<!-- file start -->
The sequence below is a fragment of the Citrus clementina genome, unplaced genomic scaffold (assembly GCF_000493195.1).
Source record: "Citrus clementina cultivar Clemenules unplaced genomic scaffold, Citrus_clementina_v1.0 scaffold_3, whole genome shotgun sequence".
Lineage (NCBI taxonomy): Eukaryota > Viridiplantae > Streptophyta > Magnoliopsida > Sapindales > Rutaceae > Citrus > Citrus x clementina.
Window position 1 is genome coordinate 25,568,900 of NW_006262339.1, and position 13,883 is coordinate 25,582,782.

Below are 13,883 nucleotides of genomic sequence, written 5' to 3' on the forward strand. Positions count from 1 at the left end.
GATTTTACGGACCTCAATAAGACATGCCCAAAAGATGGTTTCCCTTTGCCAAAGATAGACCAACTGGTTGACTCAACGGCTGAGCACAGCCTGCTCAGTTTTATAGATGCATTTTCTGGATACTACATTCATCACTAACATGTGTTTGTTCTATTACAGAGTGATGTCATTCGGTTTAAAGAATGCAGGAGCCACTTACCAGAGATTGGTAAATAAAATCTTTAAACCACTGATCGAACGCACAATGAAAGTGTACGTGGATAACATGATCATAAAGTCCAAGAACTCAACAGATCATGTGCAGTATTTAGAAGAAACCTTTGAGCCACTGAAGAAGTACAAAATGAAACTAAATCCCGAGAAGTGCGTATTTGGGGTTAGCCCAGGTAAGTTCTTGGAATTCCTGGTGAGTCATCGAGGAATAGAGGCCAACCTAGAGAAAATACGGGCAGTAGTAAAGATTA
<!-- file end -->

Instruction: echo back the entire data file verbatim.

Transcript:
The sequence below is a fragment of the Citrus clementina genome, unplaced genomic scaffold (assembly GCF_000493195.1).
Source record: "Citrus clementina cultivar Clemenules unplaced genomic scaffold, Citrus_clementina_v1.0 scaffold_3, whole genome shotgun sequence".
Lineage (NCBI taxonomy): Eukaryota > Viridiplantae > Streptophyta > Magnoliopsida > Sapindales > Rutaceae > Citrus > Citrus x clementina.
Window position 1 is genome coordinate 25,568,900 of NW_006262339.1, and position 13,883 is coordinate 25,582,782.

Below are 13,883 nucleotides of genomic sequence, written 5' to 3' on the forward strand. Positions count from 1 at the left end.
GATTTTACGGACCTCAATAAGACATGCCCAAAAGATGGTTTCCCTTTGCCAAAGATAGACCAACTGGTTGACTCAACGGCTGAGCACAGCCTGCTCAGTTTTATAGATGCATTTTCTGGATACTACATTCATCACTAACATGTGTTTGTTCTATTACAGAGTGATGTCATTCGGTTTAAAGAATGCAGGAGCCACTTACCAGAGATTGGTAAATAAAATCTTTAAACCACTGATCGAACGCACAATGAAAGTGTACGTGGATAACATGATCATAAAGTCCAAGAACTCAACAGATCATGTGCAGTATTTAGAAGAAACCTTTGAGCCACTGAAGAAGTACAAAATGAAACTAAATCCCGAGAAGTGCGTATTTGGGGTTAGCCCAGGTAAGTTCTTGGAATTCCTGGTGAGTCATCGAGGAATAGAGGCCAACCTAGAGAAAATACGGGCAGTAGTAAAGATTA